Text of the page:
The production of energy from cellulose is a trick we've been trying to copy from termites for a while - though the idea of basing our energy economy on ravenous vermin would make Agent Smith shout "See! I was right!" Attempts to exactly replicate the mechanism used in insect stomachs have so far failed (and probably led to a few scientists wondering, in the dead of night, if this is what they really expected to be doing with their lives). Many research efforts are now directed at finding a more manageable version of the same process, of which this binary design is one of the more unique.
3) Make oil without the inconvenient "millions of years" thing
In more proof that the line between being retarded or a genius is often whether people tell you to shut up before you try something, a geneticist and a biologist asked "Why don't we just make more petrol?" Before anybody could explain that you'd need a Delorean with an extremely large trunk, and that people would get annoyed when you started stealing animals just to dump them in a hole the cretaceous period, George Church and Chris Somerville of San Carlos-based firm LS9 engineered a form of E. Coli which produces hydrocarbon chains with promising petrol potential.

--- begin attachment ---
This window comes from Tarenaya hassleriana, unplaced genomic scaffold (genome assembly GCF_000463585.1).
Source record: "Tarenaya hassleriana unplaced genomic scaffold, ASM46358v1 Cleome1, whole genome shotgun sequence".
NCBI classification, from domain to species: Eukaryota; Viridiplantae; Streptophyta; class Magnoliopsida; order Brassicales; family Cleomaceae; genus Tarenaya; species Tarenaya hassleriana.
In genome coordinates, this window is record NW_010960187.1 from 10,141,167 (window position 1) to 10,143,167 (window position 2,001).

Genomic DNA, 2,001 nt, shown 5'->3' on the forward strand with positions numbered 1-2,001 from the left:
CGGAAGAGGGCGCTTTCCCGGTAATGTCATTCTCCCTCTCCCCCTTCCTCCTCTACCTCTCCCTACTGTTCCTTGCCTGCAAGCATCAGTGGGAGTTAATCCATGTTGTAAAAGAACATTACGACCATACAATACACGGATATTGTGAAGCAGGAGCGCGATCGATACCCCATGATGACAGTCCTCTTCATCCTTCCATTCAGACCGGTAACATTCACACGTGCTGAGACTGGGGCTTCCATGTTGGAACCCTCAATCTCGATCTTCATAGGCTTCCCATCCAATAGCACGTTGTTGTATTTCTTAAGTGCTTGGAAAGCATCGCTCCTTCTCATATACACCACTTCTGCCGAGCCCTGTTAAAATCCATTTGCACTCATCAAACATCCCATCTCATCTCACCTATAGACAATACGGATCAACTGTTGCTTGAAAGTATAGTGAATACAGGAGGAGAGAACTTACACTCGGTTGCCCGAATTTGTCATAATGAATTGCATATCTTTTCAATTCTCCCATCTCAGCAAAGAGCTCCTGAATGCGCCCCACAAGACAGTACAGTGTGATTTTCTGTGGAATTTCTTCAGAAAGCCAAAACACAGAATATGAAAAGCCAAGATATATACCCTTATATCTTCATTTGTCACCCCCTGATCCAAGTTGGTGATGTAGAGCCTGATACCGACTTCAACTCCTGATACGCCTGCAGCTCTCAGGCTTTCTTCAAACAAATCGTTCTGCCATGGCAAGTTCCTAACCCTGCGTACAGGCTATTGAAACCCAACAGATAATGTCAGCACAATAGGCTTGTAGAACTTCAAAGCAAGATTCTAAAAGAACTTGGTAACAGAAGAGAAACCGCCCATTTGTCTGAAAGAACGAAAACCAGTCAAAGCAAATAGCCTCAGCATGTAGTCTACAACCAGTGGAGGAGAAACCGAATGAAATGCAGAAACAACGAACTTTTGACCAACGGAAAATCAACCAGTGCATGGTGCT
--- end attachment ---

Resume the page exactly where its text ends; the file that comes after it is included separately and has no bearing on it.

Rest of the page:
This work provides an interesting environmentalist dilemma - on the one hand it could eliminate the need for oil drilling altogether, but it would also remove the current impetus to develop alternative energy sources that don't depend on the "burn stuff and don't breathe the smoke" strategy. Not to mention that a sentence involving "E.Coli", "petrol" and "genetically engineered" may well be enough to make an eco -activists head explode on the spot.
4) Cure cancer
The thing people forget is that killing cancer is easy. Radiation, drugs, heat, cold, thumping it with lasers or ultrasonics or a baseball bast, it's just another cell and those things can't put up much of a fight against SCIENCE. The problem isn't wiping out the tumours, it's the NOT killing everything they're attached to - healthy human cells which are unfortunately even more fragile. People have this vision of cancer as a multi-headed chimeric hydra, a diabolical monster rearing over a small doctor armed only with a scalpel. The reality is a lumberjack trying to kill one red ant among a thousand black ones he can't touch, and he's only got a sledgehammer, napalm and an ICBM missile to do it with.